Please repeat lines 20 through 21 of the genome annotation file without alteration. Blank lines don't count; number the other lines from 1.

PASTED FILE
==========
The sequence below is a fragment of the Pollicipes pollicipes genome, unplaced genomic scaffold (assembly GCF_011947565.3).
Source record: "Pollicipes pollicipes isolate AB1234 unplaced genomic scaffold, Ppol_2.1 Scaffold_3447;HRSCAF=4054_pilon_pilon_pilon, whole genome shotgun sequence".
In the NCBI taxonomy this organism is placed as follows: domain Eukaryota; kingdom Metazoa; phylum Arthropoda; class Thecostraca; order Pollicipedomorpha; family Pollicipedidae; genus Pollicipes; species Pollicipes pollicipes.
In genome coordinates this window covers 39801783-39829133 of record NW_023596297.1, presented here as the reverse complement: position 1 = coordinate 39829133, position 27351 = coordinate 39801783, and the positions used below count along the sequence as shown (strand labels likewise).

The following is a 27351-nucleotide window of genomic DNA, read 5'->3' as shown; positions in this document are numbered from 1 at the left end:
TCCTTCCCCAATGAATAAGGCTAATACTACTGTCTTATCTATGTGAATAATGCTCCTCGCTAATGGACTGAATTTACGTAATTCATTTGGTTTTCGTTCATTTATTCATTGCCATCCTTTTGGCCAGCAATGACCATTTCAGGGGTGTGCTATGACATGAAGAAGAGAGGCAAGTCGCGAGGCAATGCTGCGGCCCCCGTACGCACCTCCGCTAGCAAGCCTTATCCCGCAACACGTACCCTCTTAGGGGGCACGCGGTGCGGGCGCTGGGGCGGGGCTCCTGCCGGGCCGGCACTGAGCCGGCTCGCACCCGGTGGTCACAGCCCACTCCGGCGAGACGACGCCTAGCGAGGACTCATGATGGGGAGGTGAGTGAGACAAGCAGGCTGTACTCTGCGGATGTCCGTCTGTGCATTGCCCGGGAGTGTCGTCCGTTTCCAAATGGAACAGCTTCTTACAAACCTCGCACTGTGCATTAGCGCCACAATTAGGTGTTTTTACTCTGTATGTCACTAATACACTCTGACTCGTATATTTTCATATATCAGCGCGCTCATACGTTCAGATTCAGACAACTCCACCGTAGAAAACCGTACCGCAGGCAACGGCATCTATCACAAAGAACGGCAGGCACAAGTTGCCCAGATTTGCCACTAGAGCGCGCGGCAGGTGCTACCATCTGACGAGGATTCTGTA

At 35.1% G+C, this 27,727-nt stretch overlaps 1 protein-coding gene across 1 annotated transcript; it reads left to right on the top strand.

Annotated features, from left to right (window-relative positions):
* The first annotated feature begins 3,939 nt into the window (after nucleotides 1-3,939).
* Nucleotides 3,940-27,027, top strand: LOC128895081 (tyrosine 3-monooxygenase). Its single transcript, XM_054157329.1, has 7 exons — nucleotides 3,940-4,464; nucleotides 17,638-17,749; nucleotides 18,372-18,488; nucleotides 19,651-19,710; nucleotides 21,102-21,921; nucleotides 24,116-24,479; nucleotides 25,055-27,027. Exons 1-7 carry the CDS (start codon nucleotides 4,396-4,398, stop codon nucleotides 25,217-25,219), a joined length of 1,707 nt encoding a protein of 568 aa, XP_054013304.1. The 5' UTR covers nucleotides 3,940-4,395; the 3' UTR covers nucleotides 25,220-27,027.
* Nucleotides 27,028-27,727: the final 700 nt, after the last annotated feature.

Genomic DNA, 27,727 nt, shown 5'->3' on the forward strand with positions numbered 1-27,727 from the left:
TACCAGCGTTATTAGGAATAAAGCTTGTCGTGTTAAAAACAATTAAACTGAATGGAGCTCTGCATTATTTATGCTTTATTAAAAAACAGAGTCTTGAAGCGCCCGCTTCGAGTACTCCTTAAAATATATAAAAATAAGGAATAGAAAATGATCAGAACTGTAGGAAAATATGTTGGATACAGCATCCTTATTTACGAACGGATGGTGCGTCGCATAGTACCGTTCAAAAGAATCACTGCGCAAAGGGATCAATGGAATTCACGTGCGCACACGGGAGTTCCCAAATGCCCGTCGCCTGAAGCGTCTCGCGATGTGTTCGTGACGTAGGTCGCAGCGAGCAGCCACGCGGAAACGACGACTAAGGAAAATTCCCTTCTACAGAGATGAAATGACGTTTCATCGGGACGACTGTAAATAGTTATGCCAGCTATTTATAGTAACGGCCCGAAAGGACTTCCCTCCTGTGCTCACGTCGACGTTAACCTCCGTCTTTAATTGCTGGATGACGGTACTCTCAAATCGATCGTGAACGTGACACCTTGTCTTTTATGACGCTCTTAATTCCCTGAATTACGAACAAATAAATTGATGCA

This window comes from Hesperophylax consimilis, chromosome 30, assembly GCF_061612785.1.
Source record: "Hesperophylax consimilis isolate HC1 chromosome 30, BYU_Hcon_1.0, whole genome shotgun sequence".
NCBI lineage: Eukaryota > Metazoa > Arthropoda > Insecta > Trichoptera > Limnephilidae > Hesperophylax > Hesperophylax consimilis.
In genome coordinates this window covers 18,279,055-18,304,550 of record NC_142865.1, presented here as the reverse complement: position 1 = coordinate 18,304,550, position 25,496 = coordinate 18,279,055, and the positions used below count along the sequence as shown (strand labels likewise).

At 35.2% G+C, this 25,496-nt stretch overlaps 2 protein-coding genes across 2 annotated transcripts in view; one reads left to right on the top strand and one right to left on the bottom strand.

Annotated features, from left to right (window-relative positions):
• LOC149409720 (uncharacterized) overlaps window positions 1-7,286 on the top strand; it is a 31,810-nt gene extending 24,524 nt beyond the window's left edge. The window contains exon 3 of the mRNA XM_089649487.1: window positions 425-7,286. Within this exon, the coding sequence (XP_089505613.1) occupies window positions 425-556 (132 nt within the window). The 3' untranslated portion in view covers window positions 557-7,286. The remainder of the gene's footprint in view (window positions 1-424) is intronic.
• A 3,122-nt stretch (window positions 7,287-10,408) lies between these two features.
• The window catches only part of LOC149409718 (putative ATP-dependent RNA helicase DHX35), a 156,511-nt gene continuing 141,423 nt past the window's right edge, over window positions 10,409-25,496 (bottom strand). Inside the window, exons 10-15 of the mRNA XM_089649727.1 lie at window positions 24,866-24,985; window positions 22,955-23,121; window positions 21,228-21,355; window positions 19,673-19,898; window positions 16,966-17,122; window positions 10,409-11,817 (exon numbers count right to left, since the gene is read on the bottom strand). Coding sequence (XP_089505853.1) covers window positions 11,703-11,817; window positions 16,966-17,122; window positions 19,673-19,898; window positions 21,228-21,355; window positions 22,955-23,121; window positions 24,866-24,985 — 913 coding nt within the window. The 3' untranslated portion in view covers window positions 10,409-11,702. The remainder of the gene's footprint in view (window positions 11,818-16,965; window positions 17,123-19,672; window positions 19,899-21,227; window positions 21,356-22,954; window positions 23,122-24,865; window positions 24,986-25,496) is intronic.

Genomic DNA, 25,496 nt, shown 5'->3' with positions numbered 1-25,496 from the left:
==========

• LOC149409720 (uncharacterized) overlaps window positions 1-7,286 on the top strand; it is a 31,810-nt gene extending 24,524 nt beyond the window's left edge. The window contains exon 3 of the mRNA XM_089649487.1: window positions 425-7,286. Within this exon, the coding sequence (XP_089505613.1) occupies window positions 425-556 (132 nt within the window). The 3' untranslated portion in view covers window positions 557-7,286. The remainder of the gene's footprint in view (window positions 1-424) is intronic.
• A 3,122-nt stretch (window positions 7,287-10,408) lies between these two features.